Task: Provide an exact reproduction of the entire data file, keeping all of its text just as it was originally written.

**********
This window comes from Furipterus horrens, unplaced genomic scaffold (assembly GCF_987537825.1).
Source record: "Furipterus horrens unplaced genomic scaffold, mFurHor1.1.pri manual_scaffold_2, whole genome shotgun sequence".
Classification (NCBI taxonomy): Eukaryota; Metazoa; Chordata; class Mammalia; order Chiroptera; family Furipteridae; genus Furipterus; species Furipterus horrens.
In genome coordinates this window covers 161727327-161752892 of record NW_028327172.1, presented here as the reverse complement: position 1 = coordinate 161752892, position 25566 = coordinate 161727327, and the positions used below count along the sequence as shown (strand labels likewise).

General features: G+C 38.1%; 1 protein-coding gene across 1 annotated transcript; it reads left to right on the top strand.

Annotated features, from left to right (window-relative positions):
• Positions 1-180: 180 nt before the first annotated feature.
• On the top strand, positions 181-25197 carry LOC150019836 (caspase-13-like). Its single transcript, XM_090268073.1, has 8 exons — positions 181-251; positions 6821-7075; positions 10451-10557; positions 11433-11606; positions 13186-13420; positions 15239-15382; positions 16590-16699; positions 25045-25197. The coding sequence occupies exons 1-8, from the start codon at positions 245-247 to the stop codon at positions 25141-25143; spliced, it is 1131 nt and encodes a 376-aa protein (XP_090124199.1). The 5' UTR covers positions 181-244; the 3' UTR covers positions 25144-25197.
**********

This window comes from Furipterus horrens, unplaced genomic scaffold (assembly GCF_987537825.1).
Source record: "Furipterus horrens unplaced genomic scaffold, mFurHor1.1.pri manual_scaffold_2, whole genome shotgun sequence".
Classification (NCBI taxonomy): Eukaryota; Metazoa; Chordata; class Mammalia; order Chiroptera; family Furipteridae; genus Furipterus; species Furipterus horrens.
In genome coordinates this window covers 161727327-161752892 of record NW_028327172.1, presented here as the reverse complement: position 1 = coordinate 161752892, position 25566 = coordinate 161727327, and the positions used below count along the sequence as shown (strand labels likewise).

General features: G+C 38.1%; 1 protein-coding gene across 1 annotated transcript; it reads left to right on the top strand.

Annotated features, from left to right (window-relative positions):
• Positions 1-180: 180 nt before the first annotated feature.
• On the top strand, positions 181-25197 carry LOC150019836 (caspase-13-like). Its single transcript, XM_090268073.1, has 8 exons — positions 181-251; positions 6821-7075; positions 10451-10557; positions 11433-11606; positions 13186-13420; positions 15239-15382; positions 16590-16699; positions 25045-25197. The coding sequence occupies exons 1-8, from the start codon at positions 245-247 to the stop codon at positions 25141-25143; spliced, it is 1131 nt and encodes a 376-aa protein (XP_090124199.1). The 5' UTR covers positions 181-244; the 3' UTR covers positions 25144-25197.